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Lift-a-Thons are a healthy way to see which athletes can hoist the greatest amount of weight in the name of charity. The sponsoring organization receives a much-needed financial boost for projects they might otherwise not be able to afford. You might want to consider getting your group into high gear by hosting a Lift-a-Thon. It’s never too early to teach kids that muscle is good for the body, but charitable giving is even better for the soul.
Get athletes on-board by explaining your objective to football, baseball, soccer and other sports team members. Cite groups like the Grafton Bearcats (WOWK-TV link below) whose efforts have raised more than $100,000 toward the purchase of practice gear and weight room improvements for their school. Seek permission from school, club, parents and other authorities to stage the event. Select a venue, date and time, and recruit volunteers to help stage the fundraiser.
Encourage athletes to set a reasonable donation amount for their per-pound lifting goal. You want to make sure that those with less cash are still able to contribute without feeling that their pledge is insignificant. Consider 25-cents per pound of lifted weight, for example, so those sponsoring athletes will donate a dollar to the cause for every four pounds lifted. Provide a place on the sponsorship sheet for those who would like to give more to make a one-time pledge.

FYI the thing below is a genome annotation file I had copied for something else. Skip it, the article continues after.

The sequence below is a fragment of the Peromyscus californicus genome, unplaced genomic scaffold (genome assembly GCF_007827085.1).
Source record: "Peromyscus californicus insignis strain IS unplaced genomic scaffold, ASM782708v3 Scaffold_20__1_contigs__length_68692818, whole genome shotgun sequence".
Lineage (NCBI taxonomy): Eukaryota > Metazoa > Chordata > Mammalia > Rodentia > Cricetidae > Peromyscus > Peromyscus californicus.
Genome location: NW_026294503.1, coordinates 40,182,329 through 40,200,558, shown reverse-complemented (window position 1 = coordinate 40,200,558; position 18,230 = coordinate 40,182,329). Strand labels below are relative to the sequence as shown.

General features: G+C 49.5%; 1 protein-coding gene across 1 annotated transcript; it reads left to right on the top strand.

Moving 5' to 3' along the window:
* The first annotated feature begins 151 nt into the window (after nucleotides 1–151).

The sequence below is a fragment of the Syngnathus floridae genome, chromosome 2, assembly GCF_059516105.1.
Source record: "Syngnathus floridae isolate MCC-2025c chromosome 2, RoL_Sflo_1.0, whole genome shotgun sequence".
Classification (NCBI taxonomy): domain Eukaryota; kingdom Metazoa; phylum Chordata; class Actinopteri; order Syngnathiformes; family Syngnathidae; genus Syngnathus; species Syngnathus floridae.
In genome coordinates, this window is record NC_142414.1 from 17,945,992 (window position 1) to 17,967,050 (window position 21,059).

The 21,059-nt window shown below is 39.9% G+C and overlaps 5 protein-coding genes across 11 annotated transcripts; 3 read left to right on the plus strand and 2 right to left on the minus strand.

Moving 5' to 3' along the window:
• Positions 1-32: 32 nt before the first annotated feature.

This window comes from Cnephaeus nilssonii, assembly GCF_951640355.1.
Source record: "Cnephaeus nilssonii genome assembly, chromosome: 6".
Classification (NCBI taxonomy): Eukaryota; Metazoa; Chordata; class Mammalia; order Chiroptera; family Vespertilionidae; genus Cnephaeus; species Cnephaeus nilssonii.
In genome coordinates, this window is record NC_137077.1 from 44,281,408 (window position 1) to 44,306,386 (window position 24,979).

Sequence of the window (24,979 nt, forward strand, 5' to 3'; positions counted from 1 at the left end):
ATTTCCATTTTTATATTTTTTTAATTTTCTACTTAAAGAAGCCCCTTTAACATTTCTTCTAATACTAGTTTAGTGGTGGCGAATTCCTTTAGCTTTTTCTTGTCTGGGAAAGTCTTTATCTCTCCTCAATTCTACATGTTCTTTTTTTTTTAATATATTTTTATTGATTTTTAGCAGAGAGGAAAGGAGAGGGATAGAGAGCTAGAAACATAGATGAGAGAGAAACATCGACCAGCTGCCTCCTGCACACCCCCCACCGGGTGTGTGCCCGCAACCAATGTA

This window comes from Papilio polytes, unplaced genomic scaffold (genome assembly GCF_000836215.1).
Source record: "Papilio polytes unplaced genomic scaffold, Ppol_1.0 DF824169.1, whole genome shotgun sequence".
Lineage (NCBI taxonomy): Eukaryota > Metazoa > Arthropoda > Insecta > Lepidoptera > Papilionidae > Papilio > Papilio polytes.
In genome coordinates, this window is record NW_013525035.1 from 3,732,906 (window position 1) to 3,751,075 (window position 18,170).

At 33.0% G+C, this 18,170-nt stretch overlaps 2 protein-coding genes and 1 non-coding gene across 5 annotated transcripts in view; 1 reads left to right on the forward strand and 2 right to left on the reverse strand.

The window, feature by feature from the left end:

Publicize your effort to build enthusiasm for both the athletes and the cause. Consider giving hand-made buttons to those making pledges so they get bragging rights. Contact merchants, organizations and public venues about posting flyers announcing the Lift-a-Thon. Put contact information on these signs, so people will know how to find out more or where to send their pledges.
Encourage additional activities, such as bake sales, on the day of the Lift-a-Thon to make additional money for the cause. Also arrange for entertainment or an awards ceremony at the end of the event. Print a program acknowledging major sponsors, donations of food, goods and services. Be sure to list participating athletes and event organizers.
Gather pledge sheets from athletes just before the event. Stage the lifting competition using any mix your volunteer group chooses, such as three basic lifts: bench, squat and dead lift. Ask judges to compute the maximum lift for each participant to help you calculate the tabs of sponsors.
Based in Chicago, Gail Cohen has been a professional writer for more than 30 years. She has authored and co-authored 14 books and penned hundreds of articles in consumer and trade publications, including the Illinois-based "Daily Herald" newspaper. Her newest book, "The Christmas Quilt," was published in December 2011.